Complicating the price premium issue further is the low overall price expectations consumers have for an electric vehicle. In 11 of the 17 countries where the survey was conducted, 50 percent or more of consumers said they expect a price of $20,000 or less for an electric vehicle, far below actual costs. Consumers in the United States exhibit a good understanding of what electric vehicles will likely cost at the dealer with only 34 percent looking to purchase an electric vehicle for $20,000 or less. Nonetheless, 78 percent of American respondents expect to pay no more than $30,000 for an electric vehicle.

"Automotive executives and policymakers trying to encourage the adoption of 'green' personal mobility solutions face a dilemma: While current electric vehicle technology can satisfy a meaningful niche of consumers when it comes to range and charge time expectations, these consumers are unwilling to pay a price premium for this new and expensive electric vehicle technology," says Giffi.
X-factors: Fuel cost, conventional-vehicle efficiency

The survey also shows consumers in the United States continue to see high fuel prices as a motivating factor for purchasing an electric vehicle. In fact, this summer's national gasoline prices averaged around $4 per gallon, according to data from the U.S. Energy Information Agency; this price point was consistent with what survey respondents would consider their tipping point on buying an electric vehicle. More than half (53 percent) of American survey respondents said a price point of $4 per gallon (an increase of approximately 10 percent over today's gasoline prices) improves their likelihood of buying or leasing an electric vehicle. Around the world, on average, it would take nearly a 28 percent increase in local gasoline prices at the pump to result in a majority of consumers being more willing to purchase or lease an electric vehicle.

Conversely, the survey reveals that improvements in fuel efficiency for gasoline and diesel vehicles reduce the appetite for electric vehicles. Though the tipping points may vary slightly from country to country, the study found that more than half of consumers across the globe - 57 percent in China and 68 percent in the United States - will be much less likely to consider purchasing an electric vehicle if fuel efficiency standards approached the 50 miles-per-gallon benchmark.

"At 50 miles-per-gallon, the majority of consumers around the world lose interest in electric vehicles - and if today's gasoline or diesel vehicles consistently hit 75 miles-per-gallon, interest in pure battery electric vehicles falls off the cliff," says Joe Vitale, automotive sector leader for Deloitte Touche Tohmatsu Limited.

"The irony in the Unites States," says Giffi, "is the higher Corporate Average Fuel Economy (CAFE) standards become, and the closer auto manufacturers come to meeting them by using a combination of more fuel efficient gasoline engines and electrified technology, the less interested consumers become in pure battery electric vehicles that use no gasoline."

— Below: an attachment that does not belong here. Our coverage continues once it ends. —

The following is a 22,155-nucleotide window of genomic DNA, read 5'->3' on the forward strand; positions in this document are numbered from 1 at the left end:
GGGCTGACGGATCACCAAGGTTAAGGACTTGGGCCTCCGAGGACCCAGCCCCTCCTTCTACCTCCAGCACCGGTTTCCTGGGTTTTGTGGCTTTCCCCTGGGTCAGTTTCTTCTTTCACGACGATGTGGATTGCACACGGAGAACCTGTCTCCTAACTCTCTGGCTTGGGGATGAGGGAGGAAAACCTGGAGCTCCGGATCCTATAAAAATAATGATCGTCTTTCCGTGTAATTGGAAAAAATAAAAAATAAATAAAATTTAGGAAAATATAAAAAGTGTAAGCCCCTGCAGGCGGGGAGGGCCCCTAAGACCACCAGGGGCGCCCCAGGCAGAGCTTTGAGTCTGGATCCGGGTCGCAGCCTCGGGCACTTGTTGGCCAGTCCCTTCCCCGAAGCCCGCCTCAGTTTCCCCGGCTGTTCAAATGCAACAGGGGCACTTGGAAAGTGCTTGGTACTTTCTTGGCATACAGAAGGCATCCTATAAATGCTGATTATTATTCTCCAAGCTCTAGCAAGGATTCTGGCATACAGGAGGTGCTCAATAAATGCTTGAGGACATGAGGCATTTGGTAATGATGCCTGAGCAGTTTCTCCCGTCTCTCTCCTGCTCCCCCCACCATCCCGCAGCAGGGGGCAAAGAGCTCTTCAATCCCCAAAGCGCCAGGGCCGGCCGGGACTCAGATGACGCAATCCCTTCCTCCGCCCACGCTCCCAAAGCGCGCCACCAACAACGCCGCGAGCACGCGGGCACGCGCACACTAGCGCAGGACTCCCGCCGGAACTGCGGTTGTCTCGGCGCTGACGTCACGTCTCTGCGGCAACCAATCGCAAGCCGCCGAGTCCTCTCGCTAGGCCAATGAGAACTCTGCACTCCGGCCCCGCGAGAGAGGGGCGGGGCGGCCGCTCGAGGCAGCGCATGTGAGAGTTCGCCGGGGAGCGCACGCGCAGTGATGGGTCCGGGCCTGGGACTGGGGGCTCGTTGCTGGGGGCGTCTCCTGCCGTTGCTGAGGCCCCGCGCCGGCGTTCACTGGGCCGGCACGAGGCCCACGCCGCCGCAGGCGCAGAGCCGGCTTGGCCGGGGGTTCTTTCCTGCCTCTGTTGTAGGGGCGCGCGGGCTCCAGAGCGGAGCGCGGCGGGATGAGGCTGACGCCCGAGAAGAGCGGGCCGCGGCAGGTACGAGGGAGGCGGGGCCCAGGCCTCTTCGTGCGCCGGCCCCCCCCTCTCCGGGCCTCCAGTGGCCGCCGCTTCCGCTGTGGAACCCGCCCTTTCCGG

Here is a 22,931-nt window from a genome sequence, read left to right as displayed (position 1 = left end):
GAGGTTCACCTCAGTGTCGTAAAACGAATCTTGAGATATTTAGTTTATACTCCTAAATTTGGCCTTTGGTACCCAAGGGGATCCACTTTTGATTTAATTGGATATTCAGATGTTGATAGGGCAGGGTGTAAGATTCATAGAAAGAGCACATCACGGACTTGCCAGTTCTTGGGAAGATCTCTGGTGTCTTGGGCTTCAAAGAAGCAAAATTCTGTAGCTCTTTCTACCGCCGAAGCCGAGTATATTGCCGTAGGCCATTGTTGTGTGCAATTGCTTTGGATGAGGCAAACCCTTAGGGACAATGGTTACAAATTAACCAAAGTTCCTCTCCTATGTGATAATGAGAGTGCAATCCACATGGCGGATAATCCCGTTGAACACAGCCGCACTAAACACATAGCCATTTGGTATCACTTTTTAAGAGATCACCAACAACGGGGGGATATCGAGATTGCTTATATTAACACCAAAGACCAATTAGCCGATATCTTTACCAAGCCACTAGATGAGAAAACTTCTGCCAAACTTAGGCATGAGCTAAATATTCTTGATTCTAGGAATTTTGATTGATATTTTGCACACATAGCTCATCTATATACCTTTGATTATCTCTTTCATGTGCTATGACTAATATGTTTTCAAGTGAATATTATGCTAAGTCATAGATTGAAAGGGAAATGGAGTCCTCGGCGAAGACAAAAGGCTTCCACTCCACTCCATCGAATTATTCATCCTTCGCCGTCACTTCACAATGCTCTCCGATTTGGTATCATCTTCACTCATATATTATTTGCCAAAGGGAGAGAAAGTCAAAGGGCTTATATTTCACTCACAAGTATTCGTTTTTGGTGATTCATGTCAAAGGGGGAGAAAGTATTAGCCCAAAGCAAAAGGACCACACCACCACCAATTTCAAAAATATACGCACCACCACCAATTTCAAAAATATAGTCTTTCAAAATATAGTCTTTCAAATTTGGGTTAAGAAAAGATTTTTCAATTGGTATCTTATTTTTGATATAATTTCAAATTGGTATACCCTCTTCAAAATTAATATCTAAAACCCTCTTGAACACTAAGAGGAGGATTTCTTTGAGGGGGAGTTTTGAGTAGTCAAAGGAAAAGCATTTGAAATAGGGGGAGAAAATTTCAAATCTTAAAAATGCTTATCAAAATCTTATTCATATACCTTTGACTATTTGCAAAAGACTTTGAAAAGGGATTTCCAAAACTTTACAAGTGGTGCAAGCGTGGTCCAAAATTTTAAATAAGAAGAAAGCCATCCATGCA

The study also suggested that as consumers become more experienced with electric vehicles, new considerations for adoption - beyond factors such as range, convenience to charge, and cost to charge - will likely emerge, especially operating costs to maintain and repair the vehicle and total cost of ownership including considerations on residual value of the vehicle.

"There is a clear disconnect between consumers' expectations for electric vehicles and the actual capabilities and costs of technologies available in the market today," says Giffi. "As consumers become more educated and as technology evolves, we certainly expect that gap to shrink, but neither will happen overnight.

"For the time being, the mass adoption of electric vehicles is more likely to occur in countries that are willing and able to take an aggressive policy approach that encourages and subsidizes the market. And in today's world, with so many sovereign debt challenges, that is very likely to be a road less traveled."

For a copy of the report, "Unplugged: Electric vehicle realities versus consumer expectations," please visit

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    • 1 Second Ago
      Dallas May
      • 3 Years Ago
      4% = millions of high margin vehicles.
      • 3 Years Ago
      I really don't worry about these kind of "studies" that just want to bash EV's. They are making their arrival and no-one can stop it anymore. And I welcome them! Just about everyone I've heard that have tested the Leaf, for example, have been thrilled. Gasoline is just so yesterday. The battery prices are already competing with gas prices, especially when you look at the 8-10 years you could be driving your electric vehicle. Add up all the saved maintenance costs and you're actually paying less of the EV than from the "cheap" gasoline car. And this is already happening with the FIRST generation of modern EV's, which are not even tried to be made cheap. Leaf is just the first example of an "affordable" electric car. Just wait for a few years and then there will be also used EV's available for a lot less. As market shares grow, also the battery prices will drop. They've estimated that battery prices will get halved by 2018 and already there's been announced new battery types promising huge increases in energy densities, both lithium and nickel-based (much more abundant than lithium). Also fast chargers promising 5-10 minute charge times are becoming a reality. As the recharging infrastructures improve and cars have 200 mile ranges, even the "range anxiety" will be history. This year has seen more announced technological advances than probably the whole 10 years before this.